Habitat Enhancement and Restoration Specific BMPs

To achieve the required Standards and objectives that your activity must meet, apply the following BMPs as applicable to your works. To reduce impacts on fish and wildlife habitats and populations, your Habitat Enhancement and Restoration design and implementation should consider the following:

A. Fish Habitat Restoration or Maintenance

Design

HER01 ensure General BMPs and Standard Project Considerations have been consulted and appropriately applied prior to commencement of work;
HER02 design instream activities to coincide with low flow conditions, when eggs and alevins are not present in gravel and when there is the least risk to fish, wildlife populations and habitats (see Regional Timing Windows);
HER03 use a design created by an appropriately qualified professional and construct the works in accordance with that design;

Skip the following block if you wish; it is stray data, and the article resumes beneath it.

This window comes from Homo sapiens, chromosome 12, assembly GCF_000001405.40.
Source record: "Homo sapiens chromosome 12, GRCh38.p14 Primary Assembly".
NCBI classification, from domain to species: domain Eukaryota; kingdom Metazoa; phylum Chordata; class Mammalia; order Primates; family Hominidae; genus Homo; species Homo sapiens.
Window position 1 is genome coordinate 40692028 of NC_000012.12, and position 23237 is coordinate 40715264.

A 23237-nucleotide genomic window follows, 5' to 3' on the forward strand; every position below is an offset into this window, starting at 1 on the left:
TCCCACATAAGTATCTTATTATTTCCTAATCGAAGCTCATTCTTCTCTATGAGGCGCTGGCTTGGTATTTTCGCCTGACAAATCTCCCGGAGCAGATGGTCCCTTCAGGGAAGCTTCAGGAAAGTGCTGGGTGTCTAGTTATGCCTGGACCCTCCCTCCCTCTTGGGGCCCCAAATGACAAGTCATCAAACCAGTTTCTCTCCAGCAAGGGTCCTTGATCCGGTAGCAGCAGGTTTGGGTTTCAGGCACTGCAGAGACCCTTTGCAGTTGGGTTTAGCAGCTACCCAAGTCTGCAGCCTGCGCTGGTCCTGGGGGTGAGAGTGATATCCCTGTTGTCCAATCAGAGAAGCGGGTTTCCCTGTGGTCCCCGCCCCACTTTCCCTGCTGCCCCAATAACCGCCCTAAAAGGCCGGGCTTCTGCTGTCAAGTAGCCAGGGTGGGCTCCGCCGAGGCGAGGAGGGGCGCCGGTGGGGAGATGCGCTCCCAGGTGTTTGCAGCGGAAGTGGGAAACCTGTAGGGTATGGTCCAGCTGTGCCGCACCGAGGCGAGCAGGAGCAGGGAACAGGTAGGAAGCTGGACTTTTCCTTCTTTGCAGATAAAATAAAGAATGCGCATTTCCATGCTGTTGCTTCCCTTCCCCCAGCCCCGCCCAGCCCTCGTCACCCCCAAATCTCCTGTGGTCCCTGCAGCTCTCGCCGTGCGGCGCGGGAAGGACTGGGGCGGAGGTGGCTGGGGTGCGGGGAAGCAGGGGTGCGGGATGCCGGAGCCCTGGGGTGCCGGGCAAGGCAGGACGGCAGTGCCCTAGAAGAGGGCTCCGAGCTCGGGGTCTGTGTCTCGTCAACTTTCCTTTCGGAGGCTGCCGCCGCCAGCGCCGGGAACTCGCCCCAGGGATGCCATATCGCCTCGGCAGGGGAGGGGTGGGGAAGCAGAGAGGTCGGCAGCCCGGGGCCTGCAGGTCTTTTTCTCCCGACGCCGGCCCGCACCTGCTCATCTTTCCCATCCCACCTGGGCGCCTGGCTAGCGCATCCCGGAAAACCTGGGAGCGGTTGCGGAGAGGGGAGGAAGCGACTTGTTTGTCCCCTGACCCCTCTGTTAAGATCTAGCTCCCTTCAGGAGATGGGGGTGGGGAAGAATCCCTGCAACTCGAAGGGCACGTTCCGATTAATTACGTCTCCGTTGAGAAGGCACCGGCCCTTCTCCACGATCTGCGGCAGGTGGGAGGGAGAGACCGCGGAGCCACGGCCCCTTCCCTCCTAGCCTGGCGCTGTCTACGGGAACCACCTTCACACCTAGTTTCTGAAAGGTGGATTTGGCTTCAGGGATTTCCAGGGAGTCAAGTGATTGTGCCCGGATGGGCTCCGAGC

HER04 limit impacts to the active floodplain to those changes required for site restoration or enhancement;
HER05 undertake habitat enhancement works only when such works can be conducted to meet all of the following criteria:
  • would not negatively impact existing fish habitat;
  • would not negatively impact stream hydrology and fish habitat upstream and downstream of the project (e.g. channel meander pattern);
  • if working near or in critical habitat areas would enhance or improve them;
  • any disturbances to riparian vegetation, active floodplains, ravines and instream habitat results in benefits to fish and wildlife habitats; and,